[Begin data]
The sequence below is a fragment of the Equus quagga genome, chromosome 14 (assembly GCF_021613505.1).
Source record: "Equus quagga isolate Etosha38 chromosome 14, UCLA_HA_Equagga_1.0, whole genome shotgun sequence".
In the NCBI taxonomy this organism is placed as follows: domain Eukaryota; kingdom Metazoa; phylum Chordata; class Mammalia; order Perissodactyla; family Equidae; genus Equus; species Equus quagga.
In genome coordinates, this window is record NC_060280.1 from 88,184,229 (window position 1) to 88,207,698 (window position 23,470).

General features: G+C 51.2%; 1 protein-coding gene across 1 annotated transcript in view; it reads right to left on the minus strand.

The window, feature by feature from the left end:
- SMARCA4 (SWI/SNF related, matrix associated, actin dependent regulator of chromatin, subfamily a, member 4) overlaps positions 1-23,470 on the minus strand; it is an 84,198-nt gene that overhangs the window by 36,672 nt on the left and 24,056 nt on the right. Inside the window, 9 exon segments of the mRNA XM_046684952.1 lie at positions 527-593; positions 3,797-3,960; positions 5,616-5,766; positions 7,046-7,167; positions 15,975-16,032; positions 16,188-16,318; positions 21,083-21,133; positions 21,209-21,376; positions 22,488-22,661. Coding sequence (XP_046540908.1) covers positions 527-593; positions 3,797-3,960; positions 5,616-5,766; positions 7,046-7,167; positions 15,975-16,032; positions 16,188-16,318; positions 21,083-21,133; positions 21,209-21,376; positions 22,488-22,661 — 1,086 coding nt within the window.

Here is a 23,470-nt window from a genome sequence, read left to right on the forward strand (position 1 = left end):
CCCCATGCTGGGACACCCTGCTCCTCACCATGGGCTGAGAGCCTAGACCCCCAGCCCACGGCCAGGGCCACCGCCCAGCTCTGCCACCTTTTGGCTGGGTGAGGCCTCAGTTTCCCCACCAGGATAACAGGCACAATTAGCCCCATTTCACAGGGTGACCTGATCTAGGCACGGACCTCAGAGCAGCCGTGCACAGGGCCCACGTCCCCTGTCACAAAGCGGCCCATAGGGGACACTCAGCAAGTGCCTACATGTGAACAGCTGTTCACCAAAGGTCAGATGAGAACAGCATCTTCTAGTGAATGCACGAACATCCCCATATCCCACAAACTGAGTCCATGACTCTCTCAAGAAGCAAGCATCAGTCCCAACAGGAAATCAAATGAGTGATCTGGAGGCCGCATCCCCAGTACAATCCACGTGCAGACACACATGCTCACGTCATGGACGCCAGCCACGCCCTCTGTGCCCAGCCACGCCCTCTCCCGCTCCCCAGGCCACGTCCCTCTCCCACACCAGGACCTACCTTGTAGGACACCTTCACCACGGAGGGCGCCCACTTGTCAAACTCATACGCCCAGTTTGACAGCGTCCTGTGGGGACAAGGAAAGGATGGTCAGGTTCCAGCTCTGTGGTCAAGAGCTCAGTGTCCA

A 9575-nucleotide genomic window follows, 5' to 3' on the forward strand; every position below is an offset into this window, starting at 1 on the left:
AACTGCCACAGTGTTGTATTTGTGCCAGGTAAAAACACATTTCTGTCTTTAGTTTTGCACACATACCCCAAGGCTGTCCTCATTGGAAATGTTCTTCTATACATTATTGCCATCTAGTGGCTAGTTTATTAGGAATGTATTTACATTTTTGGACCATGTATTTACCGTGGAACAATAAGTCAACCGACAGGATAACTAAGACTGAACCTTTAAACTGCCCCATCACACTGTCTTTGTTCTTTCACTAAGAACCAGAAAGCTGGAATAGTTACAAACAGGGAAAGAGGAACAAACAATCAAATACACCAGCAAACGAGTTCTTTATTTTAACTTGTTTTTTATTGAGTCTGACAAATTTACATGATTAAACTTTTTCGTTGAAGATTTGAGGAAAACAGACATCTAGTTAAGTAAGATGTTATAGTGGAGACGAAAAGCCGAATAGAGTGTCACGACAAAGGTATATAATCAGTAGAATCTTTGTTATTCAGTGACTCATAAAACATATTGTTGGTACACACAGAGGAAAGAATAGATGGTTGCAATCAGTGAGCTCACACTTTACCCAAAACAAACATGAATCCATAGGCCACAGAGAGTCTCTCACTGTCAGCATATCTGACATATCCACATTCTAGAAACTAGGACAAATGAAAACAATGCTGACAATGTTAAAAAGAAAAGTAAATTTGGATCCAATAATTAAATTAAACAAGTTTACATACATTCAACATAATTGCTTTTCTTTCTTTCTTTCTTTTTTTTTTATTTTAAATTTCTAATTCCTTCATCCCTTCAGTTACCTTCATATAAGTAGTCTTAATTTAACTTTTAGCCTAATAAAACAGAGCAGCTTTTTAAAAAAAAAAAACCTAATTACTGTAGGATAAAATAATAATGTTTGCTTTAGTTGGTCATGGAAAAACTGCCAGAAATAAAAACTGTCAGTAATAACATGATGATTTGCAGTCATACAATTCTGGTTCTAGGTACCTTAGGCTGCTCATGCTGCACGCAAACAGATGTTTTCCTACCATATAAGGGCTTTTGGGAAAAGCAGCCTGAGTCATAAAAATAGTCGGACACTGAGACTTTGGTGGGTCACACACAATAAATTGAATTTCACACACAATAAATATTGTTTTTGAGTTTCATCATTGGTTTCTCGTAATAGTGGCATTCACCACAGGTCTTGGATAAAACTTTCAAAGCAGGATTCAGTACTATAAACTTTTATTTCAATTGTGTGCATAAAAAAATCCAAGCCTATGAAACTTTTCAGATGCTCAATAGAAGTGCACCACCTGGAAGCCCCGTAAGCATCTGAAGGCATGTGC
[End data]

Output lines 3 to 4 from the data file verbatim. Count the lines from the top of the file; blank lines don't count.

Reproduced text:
In the NCBI taxonomy this organism is placed as follows: domain Eukaryota; kingdom Metazoa; phylum Chordata; class Mammalia; order Perissodactyla; family Equidae; genus Equus; species Equus quagga.
In genome coordinates, this window is record NC_060280.1 from 88,184,229 (window position 1) to 88,207,698 (window position 23,470).